In the age of YouTube, all it takes is a simple audio or video clip to dramatically move the meter on public perception of a news story.
Written words and photographs can shape our opinion on a topic, but only to an extent. There is nothing like an organic recording, which puts us at the scene as a witness to an oh-my-gosh moment that cements our viewpoint on a major happening.
So it was with the release last week of a chilling 12-minute tape that drove home the case of the NFL versus the New Orleans Saints.
We had read the league's findings of a bounty system that lined defensive players' pockets with off-the-books bonuses for injury-inducing hits.
We had watched Roger Goodell, the commissioner, mete out punishment.
We were dismayed at the team's crass violation of sportsmanship, though some of us believed the gavel was pounded too hard with severe fines, suspensions and lost draft picks.
Then we heard on tape the revolting words of the defensive coordinator Gregg Williams, captured by a documentary filmmaker in the locker room before a play-off game last year: "Every single one of you, before you get off the pile, affect the head. Early. Affect the head. Continue, touch and hit the head."
And: "The little wide receiver, No 10 [Kyle Williams] ... about his concussion. We need to [expletive] put a lock on him right now."
And: "[Michael Crabtree, the wide receiver] becomes human when we [expletive] take out that outside ACL."
And: "We need to decide on how many times we can beat [the tailback] Frank Gore's head."
What we did not hear, but which the filmmaker confirmed as having transpired, was Williams rubbing his fingers together, a signal to the Saints that brutality would be compensated.
By apparent coincidence, the damning evidence reached the masses on Thursday just as several Saints perpetrators were appealing their suspensions in Goodell's office.
Talk about bad timing.
The clip, with which the NFL reportedly was unaware, not only justified the sentence but removed any wiggle room available to Goodell to moderate it, even the coach Sean Payton's, which widely was assessed as harsh.
He was banned for a season - twice as long as a higher-up, the general manager Mickey Loomis, even though both had the authority to dismantle the defensive coordinator's scheme.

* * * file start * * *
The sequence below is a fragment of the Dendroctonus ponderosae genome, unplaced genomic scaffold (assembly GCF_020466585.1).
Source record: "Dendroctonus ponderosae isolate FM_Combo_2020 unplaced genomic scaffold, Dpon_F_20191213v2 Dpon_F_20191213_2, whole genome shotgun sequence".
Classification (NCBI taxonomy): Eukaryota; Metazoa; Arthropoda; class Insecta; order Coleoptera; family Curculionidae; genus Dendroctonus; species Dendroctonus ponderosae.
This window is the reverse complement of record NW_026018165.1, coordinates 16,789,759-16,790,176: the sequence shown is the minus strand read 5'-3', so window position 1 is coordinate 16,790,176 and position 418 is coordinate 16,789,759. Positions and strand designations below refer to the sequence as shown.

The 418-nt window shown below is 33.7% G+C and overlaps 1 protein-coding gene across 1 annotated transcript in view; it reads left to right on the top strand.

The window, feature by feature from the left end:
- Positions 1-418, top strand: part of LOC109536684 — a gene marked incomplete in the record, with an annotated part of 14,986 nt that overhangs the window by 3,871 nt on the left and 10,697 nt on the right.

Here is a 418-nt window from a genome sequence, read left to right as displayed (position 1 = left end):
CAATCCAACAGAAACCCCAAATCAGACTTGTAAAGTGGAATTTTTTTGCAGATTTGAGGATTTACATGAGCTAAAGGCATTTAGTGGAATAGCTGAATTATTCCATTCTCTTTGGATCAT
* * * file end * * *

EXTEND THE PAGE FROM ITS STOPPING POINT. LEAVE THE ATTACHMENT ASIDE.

With the ball back in the Saints' court - and out of the NFL courtroom - their next decision is whether to hire Bill Parcells as a stand-in coach while Payton stands in the corner for the coming campaign.
Mutual interest between the team and Parcells has given birth to accusations that New Orleans would violate the spirit of the punishment by renting the retired two-time Super Bowl winner for a season.
Goodell, some argue, should put his other foot down and not allow it.
Relax, people. Parcells would be no panacea.
He is six years removed from the sidelines. Has not won a play-off game this century.
He will be 71 on opening day in a league that had only one 60-plus coach last season. (OK, that coach, Tom Coughlin, did win the Super Bowl.)
Consider the records Parcells has in his first season with new teams: 3-12-1, 5-11, 9-7, 10-6.
Players need time to warm to his crusty, blunt personality. He builds programmes over time, not overnight.
Nor would he have the luxury of bringing in a hand-picked staff. Payton's assistants would be inherited, like them or not.
Many have admirable track records, and resentment from being passed over for the interim gig would be problematic.
If the Saints somehow bubble up in the play-offs, the instigator would be their quarterback Drew Brees, not Parcells.
One option floating about is casting Parcells more along the lines of a chief executive who delegates heavily to the assistants, deals with the media and marketing and is involved only for major decisions - a trade, a line-up switch, whether to punt or turn loose Brees on fourth down late in a game.
Such a role might be more amenable to Parcells, who has coped with coronary health setbacks. Even then, he might baulk at the opportunity.
Coaching would restart the clock for his eligibility for the Hall of Fame, pushing it back five years.
Another concern is the Parcells-Payton relationship variously has been characterised as mentor-pupil and friend-friend.
The conditions laid down by Goodell apparently forbid involvement by Payton this season. That would put any conversation or email exchange with Parcells under scrutiny.
With Parcells, the Saints should proceed with extreme caution.
And, should they decide he is their man, they should vet him further by checking for any damaging videos on YouTube. These days, you never know.
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